Students who need additional funding for their college education have a number of options available. The following infographic explains the requirements you may need to meet in order to obtain possible scholarships, grants, and student loans.
Learning how to pay for college can be a confusing process, and trying to understand the different forms of financial aid when you're balancing classes, tests, and homework only causes more stress. To help you succeed, here's a look at the differences between scholarships, grants, and loans.
Scholarships & Grants: Generally speaking, scholarships are merit-based. This means you have to meet minimum GPA requirements in order to apply for funding. Furthermore, you have to maintain a minimal GPA in order to receive ongoing funding. The latter requirement also applies to Pell grants.
Student Loans: For federal loans, students must maintain satisfactory academic progress in their higher education program. This is not necessarily the case for private loans, but each private financial aid package can have its own specific requirements.
Grants & Scholarships: Grants, along with certain scholarships, may be given on the basis of financial need. This means that the less income you have, the more likely you are to receive funding.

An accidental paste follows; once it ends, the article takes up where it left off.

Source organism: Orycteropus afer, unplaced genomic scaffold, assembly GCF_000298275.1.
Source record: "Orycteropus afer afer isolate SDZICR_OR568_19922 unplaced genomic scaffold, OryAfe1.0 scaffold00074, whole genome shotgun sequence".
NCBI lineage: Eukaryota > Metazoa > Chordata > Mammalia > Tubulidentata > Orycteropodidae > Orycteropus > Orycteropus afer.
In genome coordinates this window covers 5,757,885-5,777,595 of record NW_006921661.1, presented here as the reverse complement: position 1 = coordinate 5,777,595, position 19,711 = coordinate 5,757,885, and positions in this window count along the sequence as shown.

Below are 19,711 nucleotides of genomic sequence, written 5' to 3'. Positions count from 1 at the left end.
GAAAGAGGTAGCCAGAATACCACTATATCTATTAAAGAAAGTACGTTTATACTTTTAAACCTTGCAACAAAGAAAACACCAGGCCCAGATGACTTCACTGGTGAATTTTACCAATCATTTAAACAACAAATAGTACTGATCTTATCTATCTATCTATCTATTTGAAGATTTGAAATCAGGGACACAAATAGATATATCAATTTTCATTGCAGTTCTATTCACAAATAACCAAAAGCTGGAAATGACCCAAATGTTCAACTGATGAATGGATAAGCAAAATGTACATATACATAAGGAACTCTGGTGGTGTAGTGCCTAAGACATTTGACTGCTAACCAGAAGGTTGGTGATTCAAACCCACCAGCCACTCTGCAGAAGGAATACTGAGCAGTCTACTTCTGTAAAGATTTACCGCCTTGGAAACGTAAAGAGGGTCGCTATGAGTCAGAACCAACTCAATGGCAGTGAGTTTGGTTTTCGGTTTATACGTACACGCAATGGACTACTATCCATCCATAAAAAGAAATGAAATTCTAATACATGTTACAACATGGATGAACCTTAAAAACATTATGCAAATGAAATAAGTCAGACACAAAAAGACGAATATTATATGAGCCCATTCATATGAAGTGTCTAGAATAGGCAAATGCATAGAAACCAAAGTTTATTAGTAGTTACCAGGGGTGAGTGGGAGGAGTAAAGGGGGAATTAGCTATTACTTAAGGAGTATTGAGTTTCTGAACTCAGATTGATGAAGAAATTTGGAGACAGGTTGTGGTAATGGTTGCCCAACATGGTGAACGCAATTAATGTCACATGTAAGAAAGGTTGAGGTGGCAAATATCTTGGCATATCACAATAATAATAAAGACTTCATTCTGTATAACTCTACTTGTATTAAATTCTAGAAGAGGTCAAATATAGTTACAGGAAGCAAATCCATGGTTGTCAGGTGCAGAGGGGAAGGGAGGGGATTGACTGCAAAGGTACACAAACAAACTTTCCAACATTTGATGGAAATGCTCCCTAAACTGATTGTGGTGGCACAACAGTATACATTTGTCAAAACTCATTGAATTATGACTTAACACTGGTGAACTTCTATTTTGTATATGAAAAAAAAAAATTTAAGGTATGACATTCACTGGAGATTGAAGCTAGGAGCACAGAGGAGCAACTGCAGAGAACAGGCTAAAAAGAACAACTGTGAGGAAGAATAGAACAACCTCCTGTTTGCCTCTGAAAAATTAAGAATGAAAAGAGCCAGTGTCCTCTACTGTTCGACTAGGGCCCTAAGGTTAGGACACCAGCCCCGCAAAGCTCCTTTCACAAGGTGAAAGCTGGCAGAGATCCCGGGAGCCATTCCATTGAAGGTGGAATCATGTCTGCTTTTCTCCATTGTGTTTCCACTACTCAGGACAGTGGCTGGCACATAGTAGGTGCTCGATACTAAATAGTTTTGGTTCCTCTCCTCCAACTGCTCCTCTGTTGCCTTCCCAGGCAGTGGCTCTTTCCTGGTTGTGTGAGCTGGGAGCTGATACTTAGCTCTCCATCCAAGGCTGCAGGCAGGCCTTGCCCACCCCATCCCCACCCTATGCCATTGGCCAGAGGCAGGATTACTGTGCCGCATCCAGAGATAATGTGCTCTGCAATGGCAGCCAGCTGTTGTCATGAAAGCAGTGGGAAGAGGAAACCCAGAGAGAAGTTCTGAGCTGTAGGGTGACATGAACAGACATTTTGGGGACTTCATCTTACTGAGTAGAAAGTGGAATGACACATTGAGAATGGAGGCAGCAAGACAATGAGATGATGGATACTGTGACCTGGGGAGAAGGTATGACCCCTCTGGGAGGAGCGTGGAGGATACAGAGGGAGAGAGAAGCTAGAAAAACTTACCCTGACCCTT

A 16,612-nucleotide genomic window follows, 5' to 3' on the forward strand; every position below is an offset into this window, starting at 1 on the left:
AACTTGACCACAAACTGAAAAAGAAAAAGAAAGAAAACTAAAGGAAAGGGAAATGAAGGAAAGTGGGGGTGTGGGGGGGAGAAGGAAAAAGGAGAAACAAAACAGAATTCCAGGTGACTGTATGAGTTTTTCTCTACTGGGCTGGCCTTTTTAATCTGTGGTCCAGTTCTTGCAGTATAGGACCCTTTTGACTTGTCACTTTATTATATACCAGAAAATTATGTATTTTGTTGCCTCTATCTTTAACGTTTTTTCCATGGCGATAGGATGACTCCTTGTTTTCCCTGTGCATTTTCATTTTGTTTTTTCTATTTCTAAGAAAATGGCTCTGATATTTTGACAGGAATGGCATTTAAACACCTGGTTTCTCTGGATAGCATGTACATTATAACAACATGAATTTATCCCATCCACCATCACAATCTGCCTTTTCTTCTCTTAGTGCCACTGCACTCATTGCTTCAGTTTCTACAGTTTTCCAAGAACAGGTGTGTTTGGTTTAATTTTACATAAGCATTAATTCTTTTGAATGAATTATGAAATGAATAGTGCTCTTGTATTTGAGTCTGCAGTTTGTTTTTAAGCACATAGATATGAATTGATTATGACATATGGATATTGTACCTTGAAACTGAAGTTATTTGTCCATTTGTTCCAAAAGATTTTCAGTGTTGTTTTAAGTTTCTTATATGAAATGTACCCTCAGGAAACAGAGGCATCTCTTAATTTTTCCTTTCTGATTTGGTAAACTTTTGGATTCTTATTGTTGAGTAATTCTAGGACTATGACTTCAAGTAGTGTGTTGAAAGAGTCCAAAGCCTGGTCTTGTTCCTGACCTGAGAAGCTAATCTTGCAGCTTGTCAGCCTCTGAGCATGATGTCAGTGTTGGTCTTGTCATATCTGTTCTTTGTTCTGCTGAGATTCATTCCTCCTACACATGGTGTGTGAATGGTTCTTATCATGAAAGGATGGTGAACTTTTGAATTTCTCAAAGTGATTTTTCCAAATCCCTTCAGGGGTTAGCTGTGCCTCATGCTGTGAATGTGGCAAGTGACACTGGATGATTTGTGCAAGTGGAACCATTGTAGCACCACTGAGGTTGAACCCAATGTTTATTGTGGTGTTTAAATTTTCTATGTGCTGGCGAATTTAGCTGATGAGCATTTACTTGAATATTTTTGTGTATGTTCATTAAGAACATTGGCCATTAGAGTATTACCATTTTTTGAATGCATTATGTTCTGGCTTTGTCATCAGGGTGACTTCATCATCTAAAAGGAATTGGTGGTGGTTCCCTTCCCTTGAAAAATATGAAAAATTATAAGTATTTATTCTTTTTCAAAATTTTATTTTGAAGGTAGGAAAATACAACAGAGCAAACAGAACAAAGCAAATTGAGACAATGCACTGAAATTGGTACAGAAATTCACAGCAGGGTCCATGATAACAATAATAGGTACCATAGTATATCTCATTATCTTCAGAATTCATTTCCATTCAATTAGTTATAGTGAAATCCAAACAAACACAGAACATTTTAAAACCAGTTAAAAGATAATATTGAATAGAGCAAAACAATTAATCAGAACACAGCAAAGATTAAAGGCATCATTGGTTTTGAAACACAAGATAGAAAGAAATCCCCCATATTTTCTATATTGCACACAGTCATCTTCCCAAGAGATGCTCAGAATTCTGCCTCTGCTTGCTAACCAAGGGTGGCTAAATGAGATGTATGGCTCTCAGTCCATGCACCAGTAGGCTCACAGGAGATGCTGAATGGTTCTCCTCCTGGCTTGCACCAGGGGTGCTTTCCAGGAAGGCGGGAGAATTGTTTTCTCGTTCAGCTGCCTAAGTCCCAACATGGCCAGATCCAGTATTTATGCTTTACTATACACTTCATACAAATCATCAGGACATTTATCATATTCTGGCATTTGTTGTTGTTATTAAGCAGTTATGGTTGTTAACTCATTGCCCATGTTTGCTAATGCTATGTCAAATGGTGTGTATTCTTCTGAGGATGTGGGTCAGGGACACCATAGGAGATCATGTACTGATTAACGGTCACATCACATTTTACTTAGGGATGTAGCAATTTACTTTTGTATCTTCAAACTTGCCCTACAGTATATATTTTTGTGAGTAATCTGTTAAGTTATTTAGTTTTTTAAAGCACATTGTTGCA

Student Loans: Federal loan requires applicants to demonstrate financial need. Private loans typically require a co-signer that has sufficient income and an established credit history.
Most financial aid options maintain that the applicants are U.S. citizens or legal permanent residents. There are some scholarships designed for particular student groups, such as minorities, women or older/returning students. Lastly, you will only be eligible for these various financial aid types if you adhere to all the application deadlines.
Bear in mind that these are general requirements. You can expect to come across unique criteria, especially if you apply to scholarships or grant. Study each financial aid option carefully to ensure that you qualify and meet the requirements for both obtaining one-time or ongoing funding.
This post has been provided by our friends at Carrington College.